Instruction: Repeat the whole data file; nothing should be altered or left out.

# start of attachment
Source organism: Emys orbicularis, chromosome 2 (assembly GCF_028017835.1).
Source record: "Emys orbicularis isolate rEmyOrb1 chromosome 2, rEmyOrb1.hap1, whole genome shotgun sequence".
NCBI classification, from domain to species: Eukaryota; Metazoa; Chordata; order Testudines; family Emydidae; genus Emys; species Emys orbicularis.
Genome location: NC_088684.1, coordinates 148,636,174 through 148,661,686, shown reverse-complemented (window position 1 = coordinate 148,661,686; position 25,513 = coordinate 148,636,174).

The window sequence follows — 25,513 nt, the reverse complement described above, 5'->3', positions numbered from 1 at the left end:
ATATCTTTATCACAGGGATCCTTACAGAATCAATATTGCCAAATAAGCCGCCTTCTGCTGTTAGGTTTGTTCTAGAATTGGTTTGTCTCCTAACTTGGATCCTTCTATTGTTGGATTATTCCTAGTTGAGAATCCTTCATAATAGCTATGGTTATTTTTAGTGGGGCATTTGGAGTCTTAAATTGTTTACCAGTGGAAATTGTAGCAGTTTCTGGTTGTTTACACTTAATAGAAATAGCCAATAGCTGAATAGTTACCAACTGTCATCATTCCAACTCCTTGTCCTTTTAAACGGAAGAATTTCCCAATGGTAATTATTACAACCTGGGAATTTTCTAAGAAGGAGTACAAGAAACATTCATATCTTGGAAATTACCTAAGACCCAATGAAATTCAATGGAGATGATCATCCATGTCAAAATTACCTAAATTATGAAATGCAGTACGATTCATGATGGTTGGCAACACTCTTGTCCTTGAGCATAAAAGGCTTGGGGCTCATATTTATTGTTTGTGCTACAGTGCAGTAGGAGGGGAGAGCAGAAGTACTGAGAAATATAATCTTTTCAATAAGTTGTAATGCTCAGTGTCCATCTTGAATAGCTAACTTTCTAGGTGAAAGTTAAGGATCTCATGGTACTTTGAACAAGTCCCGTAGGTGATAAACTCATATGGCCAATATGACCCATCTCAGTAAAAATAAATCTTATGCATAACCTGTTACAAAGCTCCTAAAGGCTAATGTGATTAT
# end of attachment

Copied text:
Source organism: Emys orbicularis, chromosome 2 (assembly GCF_028017835.1).
Source record: "Emys orbicularis isolate rEmyOrb1 chromosome 2, rEmyOrb1.hap1, whole genome shotgun sequence".
NCBI classification, from domain to species: Eukaryota; Metazoa; Chordata; order Testudines; family Emydidae; genus Emys; species Emys orbicularis.
Genome location: NC_088684.1, coordinates 148,636,174 through 148,661,686, shown reverse-complemented (window position 1 = coordinate 148,661,686; position 25,513 = coordinate 148,636,174).

The window sequence follows — 25,513 nt, the reverse complement described above, 5'->3', positions numbered from 1 at the left end:
ATATCTTTATCACAGGGATCCTTACAGAATCAATATTGCCAAATAAGCCGCCTTCTGCTGTTAGGTTTGTTCTAGAATTGGTTTGTCTCCTAACTTGGATCCTTCTATTGTTGGATTATTCCTAGTTGAGAATCCTTCATAATAGCTATGGTTATTTTTAGTGGGGCATTTGGAGTCTTAAATTGTTTACCAGTGGAAATTGTAGCAGTTTCTGGTTGTTTACACTTAATAGAAATAGCCAATAGCTGAATAGTTACCAACTGTCATCATTCCAACTCCTTGTCCTTTTAAACGGAAGAATTTCCCAATGGTAATTATTACAACCTGGGAATTTTCTAAGAAGGAGTACAAGAAACATTCATATCTTGGAAATTACCTAAGACCCAATGAAATTCAATGGAGATGATCATCCATGTCAAAATTACCTAAATTATGAAATGCAGTACGATTCATGATGGTTGGCAACACTCTTGTCCTTGAGCATAAAAGGCTTGGGGCTCATATTTATTGTTTGTGCTACAGTGCAGTAGGAGGGGAGAGCAGAAGTACTGAGAAATATAATCTTTTCAATAAGTTGTAATGCTCAGTGTCCATCTTGAATAGCTAACTTTCTAGGTGAAAGTTAAGGATCTCATGGTACTTTGAACAAGTCCCGTAGGTGATAAACTCATATGGCCAATATGACCCATCTCAGTAAAAATAAATCTTATGCATAACCTGTTACAAAGCTCCTAAAGGCTAATGTGATTAT